Ken Rimple heads Chariot Solutions' training and mentoring programs, and has developed and/or delivered courseware and seminars in a variety of technologies such as Maven, OSGi, Groovy, Grails and Spring. Throughout his career, Ken has always made it a priority to teach others what he has learned. Ken has served as the technical co-chair of both the Fall Forecast 2008 Cloud Computing Conference and the 2009 - 2012 Emerging Technologies for the Enterprise conferences. He hosts a popular podcast, the Chariot TechCast, and has led or participated in projects written in Java since Java 1.0.2. Ken taught the first Philadelphia-area Sun Introduction to Java course in the late 1990s. He is the co-author (along with Srini Penchikala) of Spring Roo in Action for Manning Publications. He is also an avid photographer and jazz drummer. Ken is a DZone MVB and is not an employee of DZone and has posted 35 posts at DZone. You can read more from them at their website. View Full User Profile

Roo, Selenium WebDriver,Failsafe and JUnit - Smores, anyone?

01.17.2012
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S'Mores are about the perfect mix of sugar, sugar and chocolate. So, the programming equivalent would be getting your Selenium tests separated from your unit tests, and running in an API that just needs a web server, not a separate Selenium server, right?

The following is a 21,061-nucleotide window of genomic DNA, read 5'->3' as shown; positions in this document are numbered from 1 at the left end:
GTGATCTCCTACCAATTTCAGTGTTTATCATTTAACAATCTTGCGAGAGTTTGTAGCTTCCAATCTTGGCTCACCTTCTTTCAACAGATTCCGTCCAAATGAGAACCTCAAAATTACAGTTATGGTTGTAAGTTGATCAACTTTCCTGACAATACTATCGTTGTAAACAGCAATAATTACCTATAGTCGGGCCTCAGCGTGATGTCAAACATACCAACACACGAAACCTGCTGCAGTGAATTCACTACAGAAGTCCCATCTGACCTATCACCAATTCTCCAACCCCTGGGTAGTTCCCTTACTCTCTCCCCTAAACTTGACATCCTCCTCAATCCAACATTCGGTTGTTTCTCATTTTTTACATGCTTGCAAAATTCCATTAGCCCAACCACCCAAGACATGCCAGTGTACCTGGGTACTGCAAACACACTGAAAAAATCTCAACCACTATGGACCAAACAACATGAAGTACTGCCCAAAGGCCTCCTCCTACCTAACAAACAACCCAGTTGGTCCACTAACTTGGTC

(Ok, I'm stretching it).

First, here is an integration test, ITCourseSelenium.java that uses the Selenium WebDriver API. Look how simple the code is:

package org.rooinaction.coursemanager.web;

import java.util.concurrent.TimeUnit;

import org.junit.Assert;
import org.junit.Before;
import org.junit.Test;
import org.openqa.selenium.By;
import org.openqa.selenium.WebDriver;
import org.openqa.selenium.firefox.FirefoxDriver;

public class ITCourseSelenium {

  private WebDriver webDriver;

  @Before
  public void setUp() throws Exception {
    webDriver = new FirefoxDriver();
  }

  @Test

  public void testCourseCreate() throws Exception {
    webDriver.get("http://localhost:8080/coursemanager/courses?form");